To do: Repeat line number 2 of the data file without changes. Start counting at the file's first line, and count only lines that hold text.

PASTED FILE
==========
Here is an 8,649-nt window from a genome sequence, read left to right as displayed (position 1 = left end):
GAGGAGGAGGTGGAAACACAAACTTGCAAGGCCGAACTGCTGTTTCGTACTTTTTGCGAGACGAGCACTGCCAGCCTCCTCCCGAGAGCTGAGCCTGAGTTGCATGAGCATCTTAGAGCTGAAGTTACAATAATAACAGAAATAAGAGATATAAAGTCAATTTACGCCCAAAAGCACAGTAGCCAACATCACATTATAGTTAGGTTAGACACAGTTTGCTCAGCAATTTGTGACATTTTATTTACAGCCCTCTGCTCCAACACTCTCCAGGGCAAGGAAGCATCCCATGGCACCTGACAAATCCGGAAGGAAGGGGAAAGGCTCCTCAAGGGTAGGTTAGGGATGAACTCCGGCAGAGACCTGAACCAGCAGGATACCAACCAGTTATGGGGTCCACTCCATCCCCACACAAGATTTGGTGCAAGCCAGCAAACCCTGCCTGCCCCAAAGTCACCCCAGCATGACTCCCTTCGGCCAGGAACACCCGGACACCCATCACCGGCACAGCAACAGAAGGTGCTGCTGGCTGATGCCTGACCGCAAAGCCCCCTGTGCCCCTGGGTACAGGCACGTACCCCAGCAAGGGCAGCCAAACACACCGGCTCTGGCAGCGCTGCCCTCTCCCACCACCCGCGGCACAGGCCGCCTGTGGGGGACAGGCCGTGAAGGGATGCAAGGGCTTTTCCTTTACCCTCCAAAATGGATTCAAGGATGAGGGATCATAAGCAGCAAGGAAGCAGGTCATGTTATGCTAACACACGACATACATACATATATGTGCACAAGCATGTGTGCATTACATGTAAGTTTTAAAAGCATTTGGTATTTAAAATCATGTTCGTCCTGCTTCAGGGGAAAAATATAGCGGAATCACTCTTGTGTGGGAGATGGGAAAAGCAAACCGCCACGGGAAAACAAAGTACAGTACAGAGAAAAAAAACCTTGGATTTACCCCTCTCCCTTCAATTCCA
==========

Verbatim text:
GAGGAGGAGGTGGAAACACAAACTTGCAAGGCCGAACTGCTGTTTCGTACTTTTTGCGAGACGAGCACTGCCAGCCTCCTCCCGAGAGCTGAGCCTGAGTTGCATGAGCATCTTAGAGCTGAAGTTACAATAATAACAGAAATAAGAGATATAAAGTCAATTTACGCCCAAAAGCACAGTAGCCAACATCACATTATAGTTAGGTTAGACACAGTTTGCTCAGCAATTTGTGACATTTTATTTACAGCCCTCTGCTCCAACACTCTCCAGGGCAAGGAAGCATCCCATGGCACCTGACAAATCCGGAAGGAAGGGGAAAGGCTCCTCAAGGGTAGGTTAGGGATGAACTCCGGCAGAGACCTGAACCAGCAGGATACCAACCAGTTATGGGGTCCACTCCATCCCCACACAAGATTTGGTGCAAGCCAGCAAACCCTGCCTGCCCCAAAGTCACCCCAGCATGACTCCCTTCGGCCAGGAACACCCGGACACCCATCACCGGCACAGCAACAGAAGGTGCTGCTGGCTGATGCCTGACCGCAAAGCCCCCTGTGCCCCTGGGTACAGGCACGTACCCCAGCAAGGGCAGCCAAACACACCGGCTCTGGCAGCGCTGCCCTCTCCCACCACCCGCGGCACAGGCCGCCTGTGGGGGACAGGCCGTGAAGGGATGCAAGGGCTTTTCCTTTACCCTCCAAAATGGATTCAAGGATGAGGGATCATAAGCAGCAAGGAAGCAGGTCATGTTATGCTAACACACGACATACATACATATATGTGCACAAGCATGTGTGCATTACATGTAAGTTTTAAAAGCATTTGGTATTTAAAATCATGTTCGTCCTGCTTCAGGGGAAAAATATAGCGGAATCACTCTTGTGTGGGAGATGGGAAAAGCAAACCGCCACGGGAAAACAAAGTACAGTACAGAGAAAAAAAACCTTGGATTTACCCCTCTCCCTTCAATTCCA